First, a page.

This Day in History - January 1

Monday, January 01, 2018

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TODAY'S HIGHLIGHT

1959: Fidel Castro and his revolutionaries overthrow Cuban leader Fulgencio Batista, who fled to the Dominican Republic.

OTHER EVENTS

1622: Papacy adopts January 1 as beginning of new year instead of March 25.

1785: The Daily Universal Register — which later became the Times of London — publishes its first issue.

1804: Haiti declares itself independent from France, becoming the world's first black republic.

1808: US Congress officially prohibits African slave trade.

1818: The first edition of the Gothic novel Frankenstein or The Modern Prometheus by English author Mary Shelley, 20, is published anonymously in London.

1833: British proclaim sovereignty over Falkland Islands.

1863: President Abraham Lincoln issues the Emancipation Proclamation and declares that slaves in rebel states shall be “forever free”.

1942: Leaders of the US, UK, USSR, and China sign the UN Declaration.

1956: Sudan is proclaimed an independent democratic republic.

1958: European Common Market and Euratom agreements go into effect.

1962: Western Samoa becomes first sovereign independent Polynesian state.

1965: The Palestine Liberation Organization is formed.

1975: A jury in Washington finds Nixon Administration officials John N Mitchell, H R Haldeman, John D Ehrlichman, and Robert C Mardian guilty of charges related to the Watergate cover-up (Mardian's conviction for conspiracy was later overturned on appeal).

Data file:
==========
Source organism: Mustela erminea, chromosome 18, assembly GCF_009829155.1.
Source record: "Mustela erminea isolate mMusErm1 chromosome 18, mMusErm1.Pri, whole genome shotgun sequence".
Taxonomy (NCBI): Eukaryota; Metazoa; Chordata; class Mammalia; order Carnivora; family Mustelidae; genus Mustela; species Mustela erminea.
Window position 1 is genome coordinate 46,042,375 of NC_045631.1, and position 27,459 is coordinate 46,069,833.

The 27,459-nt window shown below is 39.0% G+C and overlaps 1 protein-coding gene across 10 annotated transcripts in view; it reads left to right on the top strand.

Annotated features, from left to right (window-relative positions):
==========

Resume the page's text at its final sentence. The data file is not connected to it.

1984: The break-up of AT&T takes place as the telecommunications giant was divested of its 22 Bell System companies under terms of an antitrust agreement. Brunei becomes fully independent from Britain.

1986: Portugal is formally admitted to the European Community.

1991: Four Nicaraguan Sandinista army officers and 11 Salvadorans are arrested for selling Soviet-made anti-aircraft missiles to Salvadoran rebels.

1993: Czechoslovakia peacefully splits into two new countries, the Czech Republic and Slovakia.

1994: The North American Free Trade Agreement goes into effect.

1998: More than 400 people, many of them women and children, are killed in western Algeria in the worst massacre so far in six years of violence by Islamic groups.

1999: Eleven nations in the European Union adopt the euro as their common currency.

2000: An anxious world holds its breath as computers silently switch to 2000, but the dreaded Y2K bug's first bite is barely felt.

2007: Ban Ki-moon, a 62-year-old South Korean career diplomat, becomes the United Nations' eighth secretary general; passenger jet crashes off coast of Indonesia after facing heavy winds, killing all 102 people on board.

2013: The US Senate approves a compromise in the small hours to avert the “fiscal cliff” and sent it to the House, which approves it in a late-night vote; President Barack Obama announces he would sign the measure. In Maryland, same-sex marriage becomes legal in the first state south of the Mason-Dixon Line. Singer Patti Page, 85, dies in Encinitas, California.

2017: A gunman kills 39 new year's revellers at a crowded nightclub in Istanbul, Turkey, in an attack claimed by Islamic State (a suspect is facing trial). At least 57 inmates are killed in a prison riot in the northern Brazilian state of Amazonas. Antonio Guterres takes the reins of the United Nations as its new secretary general.

— AP

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